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I’ve been saying for several years that the best person to manage our way out of the current economic doldrums would be George Balanchine (if only he weren’t dead) – because this will need to be the most carefully choreographed dance of monetary and fiscal policy in all history.  The Federal Reserve will at some point need to raise interest rates that currently are on the floor (“at the zero bound,” in econ speak) and draw down a balance sheet that is orders of magnitude greater than its normal size, to head off inflation – all in a shaky economy nestled in a shaky world economy.  Meanwhile, the fiscal policymakers will have to head off a mounting debt by slashing a far-oversized budget deficit, which is driven by complex structural problems with their own powerful political self-defense mechanisms – all the while avoiding crunching that same vulnerable economy, and somehow acting in harmony with the aforementioned independent Federal Reserve.  It is a situation only an academic economist could love:  It offers plenty of ivy-covered reward for writing theoretical papers which will never be tested in practice, and so have no real-world consequences.

And that is the good news.  A recent more-practical (but still plenty wonkish) paper by two Federal Reserve economists, Christopher J. Erceg and Andrew T. Levin, explains that today’s labor market is not only painful, but also puzzling to policymakers.  It identifies yet another unprecedented challenge that is layered upon all the others to make the path back to Normal, wherever that is (unfortunately not the town that is readily visible on the map of Illinois), even more tortuous.

The Erceg and Levin paper already has gotten plenty of press (for example, see a New York Times reference here), but is worth your attention if you have not seen a close discussion.

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***An abbreviated version of this blog post appeared in The Hill’s Congress Blog on April 4. This version takes a deeper dive than is possible with 750 words.***

The temporary “suspension” of the nation’s debt limit expires on May 19, 2013.  On that date, the limit will become the amount of debt already incurred (see here).  The Treasury is prohibited from “borrowing ahead” to build up a cash balance, which makes the determination of the precise amount of the limit as of that date quite complex.

But the concept is clear enough.  On May 19, the debt limit will be (approximately) what the debt actually is as of that moment.  So the Secretary of the Treasury will need immediately to revert to the use of his “extraordinary measures” – highly technical authorities granted to him by law or custom, which over the last two decades or so have become unfortunately all too ordinary – to keep the debt subject to limit below the statutory ceiling.  As always, the public is not privy to the Treasury’s own internal estimates, and the future is always uncertain; but the best analysis available suggests that the Secretary will have run out of tricks by some time in this coming August.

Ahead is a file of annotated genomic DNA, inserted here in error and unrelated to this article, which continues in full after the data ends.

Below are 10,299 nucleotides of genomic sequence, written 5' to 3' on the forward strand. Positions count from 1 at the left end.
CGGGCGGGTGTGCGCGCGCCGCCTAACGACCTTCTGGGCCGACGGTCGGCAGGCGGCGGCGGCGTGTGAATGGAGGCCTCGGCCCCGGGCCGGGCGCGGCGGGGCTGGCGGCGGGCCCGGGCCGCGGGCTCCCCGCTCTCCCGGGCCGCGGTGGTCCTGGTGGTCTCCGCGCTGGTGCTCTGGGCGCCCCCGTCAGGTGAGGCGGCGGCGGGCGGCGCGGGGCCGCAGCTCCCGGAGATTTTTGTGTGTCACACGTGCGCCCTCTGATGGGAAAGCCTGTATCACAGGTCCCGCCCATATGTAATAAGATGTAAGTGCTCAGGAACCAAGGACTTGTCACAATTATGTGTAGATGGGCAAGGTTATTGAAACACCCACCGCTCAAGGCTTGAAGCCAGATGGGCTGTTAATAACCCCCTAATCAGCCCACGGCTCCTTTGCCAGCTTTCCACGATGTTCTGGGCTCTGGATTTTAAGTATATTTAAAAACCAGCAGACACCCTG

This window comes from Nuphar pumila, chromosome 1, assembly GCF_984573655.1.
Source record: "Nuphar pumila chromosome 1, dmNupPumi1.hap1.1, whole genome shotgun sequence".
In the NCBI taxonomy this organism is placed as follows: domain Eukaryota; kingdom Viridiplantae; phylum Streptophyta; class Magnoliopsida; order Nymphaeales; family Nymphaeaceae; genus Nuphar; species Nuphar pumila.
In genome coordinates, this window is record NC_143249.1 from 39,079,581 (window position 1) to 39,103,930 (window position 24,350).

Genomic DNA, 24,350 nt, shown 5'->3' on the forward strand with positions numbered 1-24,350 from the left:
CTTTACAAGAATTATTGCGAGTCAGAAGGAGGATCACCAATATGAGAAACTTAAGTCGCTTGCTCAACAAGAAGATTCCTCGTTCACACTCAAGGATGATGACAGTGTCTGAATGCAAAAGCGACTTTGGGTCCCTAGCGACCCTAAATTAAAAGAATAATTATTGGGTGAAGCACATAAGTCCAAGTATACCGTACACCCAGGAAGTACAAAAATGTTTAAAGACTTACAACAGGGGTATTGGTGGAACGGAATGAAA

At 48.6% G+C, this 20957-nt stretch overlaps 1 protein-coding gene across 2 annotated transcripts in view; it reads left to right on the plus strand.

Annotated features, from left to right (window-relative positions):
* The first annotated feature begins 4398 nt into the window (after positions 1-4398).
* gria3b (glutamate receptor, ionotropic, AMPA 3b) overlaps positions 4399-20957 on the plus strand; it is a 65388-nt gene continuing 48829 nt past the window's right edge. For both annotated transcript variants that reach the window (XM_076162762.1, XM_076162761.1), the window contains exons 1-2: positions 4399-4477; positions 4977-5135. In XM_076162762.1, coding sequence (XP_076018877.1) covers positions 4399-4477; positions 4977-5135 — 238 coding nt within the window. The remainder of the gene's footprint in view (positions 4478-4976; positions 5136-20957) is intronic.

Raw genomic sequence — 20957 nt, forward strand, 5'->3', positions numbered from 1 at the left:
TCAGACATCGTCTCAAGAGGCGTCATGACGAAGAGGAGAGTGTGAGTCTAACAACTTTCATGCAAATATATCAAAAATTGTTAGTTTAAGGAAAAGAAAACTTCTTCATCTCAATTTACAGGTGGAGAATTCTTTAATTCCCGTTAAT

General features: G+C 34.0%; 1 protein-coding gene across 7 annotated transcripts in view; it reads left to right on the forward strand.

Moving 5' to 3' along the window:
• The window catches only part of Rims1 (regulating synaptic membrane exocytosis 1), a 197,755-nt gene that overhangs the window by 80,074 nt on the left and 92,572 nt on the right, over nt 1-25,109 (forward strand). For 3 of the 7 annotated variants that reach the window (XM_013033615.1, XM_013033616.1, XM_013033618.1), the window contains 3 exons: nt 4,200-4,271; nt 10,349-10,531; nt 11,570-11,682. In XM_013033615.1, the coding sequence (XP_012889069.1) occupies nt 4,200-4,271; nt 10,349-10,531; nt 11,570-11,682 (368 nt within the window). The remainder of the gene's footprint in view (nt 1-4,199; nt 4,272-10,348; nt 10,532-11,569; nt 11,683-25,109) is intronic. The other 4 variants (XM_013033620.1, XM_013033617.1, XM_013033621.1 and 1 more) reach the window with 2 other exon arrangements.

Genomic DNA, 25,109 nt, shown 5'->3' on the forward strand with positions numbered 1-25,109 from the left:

Therefore, with the temporary tax cut expirations resolved, with appropriations for the federal agencies finally completed for the ongoing fiscal year, and the next fiscal year not beginning until September 30, 2013 (and with that appropriations process sure to be procrastinated down to the wire), it is likely that a collision with the debt limit will be the next budget-process bottleneck that the Congress and the White House will have to traverse.

Institutional memories are short in Washington, and history often is revised before it is written.  Somehow, a decent interval after the fact, 100 percent of the players on both sides of each Washington contest believe that they won the game.  So it is likely that the lessons of August, 2011 – and of the last several debt-limit standoffs – have not been learned as they should.  Thus, it is worth taking the opportunity of the waning days of the Easter/Passover congressional break to review just why going to the brink over the nation’s debt limit is such a bad idea.

This should not be a partisan issue.  The points below would apply regardless of who is in control of the White House, the Senate, or the House of Representatives.  Today’s situation is unique in detail, as is every day in Washington; but the amount of the stakes on this issue is always the same: approximately everything we’ve got.  So both current and future Congresses and Administrations should consider the following:

A fight over the debt limit is prone to disaster.  Even though the stakes on the debt limit are monumental, Members of Congress will always be inclined to grasp any opportunity to extract concessions from a President with different views.  Still, over time, standards of behavior on this front have deteriorated.  As they push a President further and further toward the brink, Members today should consider the precedent they risk setting.

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Let’s assume for a minute that the economy continues to recover and that the interest rate environment follows normal historical patterns.  In ten years, the cost of servicing our national debt would triple – from about $200 billion now to $600 billion in 2022.

But what if the markets get nervous and interest rates rise more than expected?

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